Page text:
Would you rather…? It’s a game where two choices are presented and you have to choose. Sometimes it’s a choice between the lesser of two evils; sometimes it’s a choice between two E Ticket options. It’s never supposed to be obvious – if it is, then the question is either flawed or about coconut and coconut is terrible and could kill me (not really but I really, really hate it) so I’d almost always pick the non-coconut option.
That’s all contextual background to explain my mom’s toughest “would you rather…?” Would my mom rather have Dr McCoy’s hypospray from Star Trek that could cure pretty much everything with a “pfffft” or would she rather have the Enterprise’s transporter so she could just “beam” to some exotic location. Whenever somebody she loves is sick, it’s the hypospray no question because Mom is awesome and always would prefer her own suffering to having somebody else endure pain. But get her on one of those crazy transcontinental seemingly never ending flights and she will exclaim, “dammit, Kevin! I’m a person not a fedex package!” Actually she wouldn’t say that; I was trying for a Dr McCoy witticism but those are really hard to write. Anyhoo, Mom would actually say as we were crammed into our economy cabin seats, “When in the heck are we getting a transporter?!”
As I sit cramping up on this 13.5 hour trip from DC to Addis Ababa, awaiting a 3 hour layover before another couple hours to Kilimanjaro, I’m thinking, “Dammit, Kevin! I’m a person not a pretzel. Where in the hell’s my transporter?!” Like I said, not easy to write those McCoy-isms.
The morning started at Dulles wherein I thought, hey, I’ll skip the escalator since I’ll be sitting such a long time…
Halfway up these stairs I thought, “why the hell am I waking up these stairs?!”
Apparently I’m a salty traveler, often invoking the Judeo Christian notion of a land of damnation. Huh.
But I digress. The check in line at Dulles was ungodly (there I go again)…
…and the concession thieves were charging different rates at different ends of the temple… er, terminal.
I posted this comment to Facebook:
In my version of YOJIMBO, I would pit the Hudson News at gate A31 against the Stellar Partners at B81. “Ya know, Stellar sells their sodas for 6 cents less than you… maybe you ought to sell it for $2.28…”. Then I’d go to Stellar and get them to cut to $2.27… and so on … and so on… until I was the last man standing with a reasonably priced bottle of Diet Coke.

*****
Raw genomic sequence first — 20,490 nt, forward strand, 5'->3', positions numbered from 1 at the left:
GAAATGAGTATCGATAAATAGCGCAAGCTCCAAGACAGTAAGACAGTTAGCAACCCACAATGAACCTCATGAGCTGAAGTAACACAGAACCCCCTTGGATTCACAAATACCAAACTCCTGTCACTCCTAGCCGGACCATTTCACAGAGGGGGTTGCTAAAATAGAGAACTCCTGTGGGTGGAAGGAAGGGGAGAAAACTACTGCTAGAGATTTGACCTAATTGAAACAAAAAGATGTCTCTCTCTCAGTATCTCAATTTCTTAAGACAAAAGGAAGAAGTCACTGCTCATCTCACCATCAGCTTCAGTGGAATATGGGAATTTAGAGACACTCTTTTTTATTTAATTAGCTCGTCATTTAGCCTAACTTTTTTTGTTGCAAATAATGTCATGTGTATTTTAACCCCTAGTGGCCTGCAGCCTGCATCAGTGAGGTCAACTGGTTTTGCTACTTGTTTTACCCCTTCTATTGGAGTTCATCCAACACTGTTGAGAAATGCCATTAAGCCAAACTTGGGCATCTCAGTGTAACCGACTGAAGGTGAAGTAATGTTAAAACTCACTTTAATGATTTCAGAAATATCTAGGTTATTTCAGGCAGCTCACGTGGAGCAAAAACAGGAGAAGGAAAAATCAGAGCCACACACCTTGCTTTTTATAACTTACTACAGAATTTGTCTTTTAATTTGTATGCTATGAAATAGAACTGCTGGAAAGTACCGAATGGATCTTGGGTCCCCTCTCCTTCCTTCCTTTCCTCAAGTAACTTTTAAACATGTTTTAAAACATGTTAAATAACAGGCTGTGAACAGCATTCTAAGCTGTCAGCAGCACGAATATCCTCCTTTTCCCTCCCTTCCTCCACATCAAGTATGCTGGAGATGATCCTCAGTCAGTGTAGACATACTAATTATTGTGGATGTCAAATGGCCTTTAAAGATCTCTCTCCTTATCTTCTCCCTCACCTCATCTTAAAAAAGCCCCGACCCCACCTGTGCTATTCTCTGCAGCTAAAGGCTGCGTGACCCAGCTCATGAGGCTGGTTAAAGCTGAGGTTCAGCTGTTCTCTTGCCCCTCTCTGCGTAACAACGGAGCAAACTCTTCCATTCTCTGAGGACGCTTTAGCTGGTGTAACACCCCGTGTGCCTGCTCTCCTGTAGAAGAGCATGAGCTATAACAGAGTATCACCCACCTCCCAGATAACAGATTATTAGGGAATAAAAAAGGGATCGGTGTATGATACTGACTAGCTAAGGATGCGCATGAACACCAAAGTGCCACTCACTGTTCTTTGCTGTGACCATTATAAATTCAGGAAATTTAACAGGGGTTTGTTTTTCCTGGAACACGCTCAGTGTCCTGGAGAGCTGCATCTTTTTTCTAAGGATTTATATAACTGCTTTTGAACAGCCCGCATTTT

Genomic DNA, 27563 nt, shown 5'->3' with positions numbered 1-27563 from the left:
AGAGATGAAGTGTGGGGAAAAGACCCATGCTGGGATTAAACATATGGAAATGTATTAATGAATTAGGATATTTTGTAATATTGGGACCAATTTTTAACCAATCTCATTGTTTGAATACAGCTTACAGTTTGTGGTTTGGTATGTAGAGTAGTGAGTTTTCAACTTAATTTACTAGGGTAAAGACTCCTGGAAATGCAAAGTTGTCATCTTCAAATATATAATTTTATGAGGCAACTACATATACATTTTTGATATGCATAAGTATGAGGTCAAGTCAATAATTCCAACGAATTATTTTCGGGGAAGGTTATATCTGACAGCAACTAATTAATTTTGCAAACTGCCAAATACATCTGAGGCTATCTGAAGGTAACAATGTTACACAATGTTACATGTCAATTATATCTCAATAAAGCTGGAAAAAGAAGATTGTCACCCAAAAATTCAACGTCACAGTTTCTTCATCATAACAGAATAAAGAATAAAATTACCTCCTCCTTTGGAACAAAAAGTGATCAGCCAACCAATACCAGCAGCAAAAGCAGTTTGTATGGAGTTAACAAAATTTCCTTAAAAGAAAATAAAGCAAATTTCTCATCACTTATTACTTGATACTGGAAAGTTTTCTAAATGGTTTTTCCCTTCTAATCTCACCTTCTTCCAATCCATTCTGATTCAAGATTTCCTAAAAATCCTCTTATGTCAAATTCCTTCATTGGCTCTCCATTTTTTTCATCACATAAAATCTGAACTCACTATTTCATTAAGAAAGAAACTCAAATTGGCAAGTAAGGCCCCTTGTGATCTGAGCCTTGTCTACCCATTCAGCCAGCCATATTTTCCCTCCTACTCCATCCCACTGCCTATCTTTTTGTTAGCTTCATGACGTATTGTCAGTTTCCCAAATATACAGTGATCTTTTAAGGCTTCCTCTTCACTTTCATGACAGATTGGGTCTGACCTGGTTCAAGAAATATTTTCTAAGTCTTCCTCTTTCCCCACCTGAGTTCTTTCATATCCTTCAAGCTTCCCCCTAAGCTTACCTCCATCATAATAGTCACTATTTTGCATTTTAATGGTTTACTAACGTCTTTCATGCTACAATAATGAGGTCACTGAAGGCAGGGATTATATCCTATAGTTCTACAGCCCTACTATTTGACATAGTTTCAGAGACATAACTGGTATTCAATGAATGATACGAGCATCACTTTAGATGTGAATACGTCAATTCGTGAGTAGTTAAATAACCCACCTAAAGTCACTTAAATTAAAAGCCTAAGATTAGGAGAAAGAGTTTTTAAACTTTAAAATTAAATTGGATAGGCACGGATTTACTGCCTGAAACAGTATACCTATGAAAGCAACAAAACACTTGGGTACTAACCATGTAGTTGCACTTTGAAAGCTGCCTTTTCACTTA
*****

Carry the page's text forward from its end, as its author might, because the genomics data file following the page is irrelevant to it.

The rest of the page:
And shoutout to Rick Ward for the brilliantly funny reply, “I prefer the sequel: The Coke, The Tab and the Pepsi.” Well played, Rick. Gold star. Big blue thumbs up.
And now here I am tapping on my iPhone notes app trying to capture insights or memories. But here’s the thing… it’s just me flying. Another day, another airport, another crappy inflight meal, another teeny bottle of alcohol. I suppose though that’s true of my marathon posts – another weekend, another race, another 26.2 miles, another bottled water. But hopefully the devil’s in the details and there’s some fun to be had in the moment, even if you feel like you’re stuck in a moment that you can’t get out of for many, many hours yet.
I binged and caught up on “Arrested Development” and thus burned out a bit on having earphones shoved into my ears. I’m having trouble reading, my eyelids fluttering, and my body is questioning the hour since time is a construct that has lost all meaning up here at 38,000 feet. Yet I can’t sleep. I am, as I said, pretzeled into this seat.
I did get to meet in person the trip organizer and Mt Kilimanjaro Race Director Ms. Marie Frances before we boarded. She seems a lovely hearted woman and a fascinating, true character. I look forward to posting more thoughts and stories as the week progresses.
I also met a few other climbers/runners. Some brought suitcases full of climbing gear and donations. I’m feeling sheepishly ill-prepared both for me personally and for contributing to the local community we are visiting. But the good news is it so far looks like I’m with a group of good hearted souls. There’s comfort in my being the jerk of the group. Makes it easier on me.